Way back when I started with Java the Jbuilder tool was great. This IDE helped me move along quickly on the initial learning curve. Then I jumped to eclipse, as this was all the rage. eclipse didn’t have the cool GUI editor that Jbuilder did, so that caused some switching back & forth.
Eventually the GUI couldn’t work with the Java Swing grid layout as I wanted. So then, I forced myself to learn how to use the grid layout by hand. Surprise! It wasn’t that bad. In fact, now I had complete control!
Going back to eclipse, all was well until something broke: jars weren’t getting updated correctly, ordering was wrong, etc. All of this became very difficult to sort out. Again, going back to the command line and manually configuring & launching teaches you *exactly* what is going on.
Today I’m setting up my new MacBook Pro to do C++. Vim is getting configured, my Kindle references are getting moved over, iBooks, etc. It’s very refreshing to be able to use terminal commands such as:
rm ParseTextFile.o && make parse && ./ParseTextFile.o
(OK, the 1st command is redundant, but its still cool to see it.) The bottom line, is working at the ‘atomic’ level is very empowering as one can see the actual building blocks that make up so much of what we do.
“Idle hands are the devil’s workshop”, as the saying goes. In other words, idleness brings about professional regression.
Each of us is granted a finite amount of time. If the decision is to squandered that time, the a non-renewable resource is lost: time. Meanwhile the competition has made an infinitesimal improvement that will be compounded daily. This adds up to a great advantage.
The choice is ours: small, daily improvements or basically nothing. Idleness is too expensive and must be eliminated.
This bit of code caught my eye:
The throw is allocating a string, which is caught by its call chain. If the string is allocated on the stack, how can the call chain handle that memory after the stack is popped clean of memory? Conversely, if the allocation is in dynamic memory, where is its ‘delete’?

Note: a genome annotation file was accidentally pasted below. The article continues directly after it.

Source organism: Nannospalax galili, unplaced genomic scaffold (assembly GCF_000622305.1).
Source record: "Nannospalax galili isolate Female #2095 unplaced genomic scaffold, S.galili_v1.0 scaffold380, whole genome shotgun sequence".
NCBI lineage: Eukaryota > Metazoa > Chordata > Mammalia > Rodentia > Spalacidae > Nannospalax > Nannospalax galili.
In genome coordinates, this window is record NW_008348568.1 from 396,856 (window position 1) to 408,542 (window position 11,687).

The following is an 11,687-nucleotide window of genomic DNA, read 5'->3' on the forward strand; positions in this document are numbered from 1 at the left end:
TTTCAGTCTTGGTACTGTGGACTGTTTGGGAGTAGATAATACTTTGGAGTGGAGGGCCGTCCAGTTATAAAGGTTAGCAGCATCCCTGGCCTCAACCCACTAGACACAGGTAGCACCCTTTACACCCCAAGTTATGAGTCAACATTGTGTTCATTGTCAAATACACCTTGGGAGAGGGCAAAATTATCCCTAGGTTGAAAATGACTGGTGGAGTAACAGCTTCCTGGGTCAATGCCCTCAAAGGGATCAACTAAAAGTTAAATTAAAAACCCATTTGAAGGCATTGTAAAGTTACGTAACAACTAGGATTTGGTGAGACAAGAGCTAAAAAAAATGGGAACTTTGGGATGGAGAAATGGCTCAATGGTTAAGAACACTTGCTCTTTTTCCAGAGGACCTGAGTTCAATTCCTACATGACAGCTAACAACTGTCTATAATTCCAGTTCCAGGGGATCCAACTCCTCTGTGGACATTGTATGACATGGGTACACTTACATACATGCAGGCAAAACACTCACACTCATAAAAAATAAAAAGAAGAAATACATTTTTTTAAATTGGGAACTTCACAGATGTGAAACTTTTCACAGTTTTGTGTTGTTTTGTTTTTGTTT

Fortunately, I work with someone who knows quite a bit about this topic. It turns out, I know a lot less about programming than I thought! The ensuing lecture encouraged me to dig deeper (there are a lot of references on exception implementation.) Wowsa, there is just more & more out there than meets the eye.
On the Job Training (OJT) is very popular. It’s likely you will end up living with the hubris produced by OJT. It’s not you, it’s a mess. So what can be done?
Create an independent project that performs the minimal essence of your hubris. Use this to experiment, test, revert (commit this to a source control system somewhere). It will be much faster to build & change than the actual project. And the learning will be far better!
A major problem with OJT approaches, is that it’s easy to make bad/incorrect/poor choices. As implementation moves along, the errors compound. Your reference implementation will serve as the baseline to unravel the compounded mistakes. If the project has had one OJT after another person in this role, it quickly can become a quagmire.
If you’ve had the experience of picking up software that has been poorly managed, a decision will confront you: fix it or ignore (work-around) it?
Better to fix it now.
The other option is of the assumption the poor code “isn’t that bad”and there are no consequences to stepping around the potholes and crafting yet more patches on patches. Until you are surprised to find that several months have gone by and you’re still pulling your hair out dealing with now really bad stuff.
If the fix is implemented immediately, the payback re-occurs every day from there on out. The old junk is no longer there, needing to be read, deciphered into some bizarre former context, then re-deciphered into a new context… Instead, you simply focus on the problem at hand in a productive manner.
(I’m not advocating wholesale re-writes; rather small incremental changes such as eliminating duplicated code, un-used strings, etc. These small bits of clutter, interfere with the bigger picture. And it keeps you in the practice of sharpening your skills.)
In my experience, you will be more productive by simply fixing the poor stuff immediately.
I was discussing my distain for “On the Job Training” (OJT) with my son who has a different experience. He harkened back to days past where young oxen were trained by yoking with trained oxen. This worked very well.
One particular attribute of yoking is that the training is constant, in real-time and 100% in the real world. One might think of this as paired-programming!
Mentoring may be a form yoking, but if it’s done in a hand-off’ish manner, there is a lot to loose. Or not much to gain. My son’s experience is more along the lines of traditional oxen yoking, which he found favorable.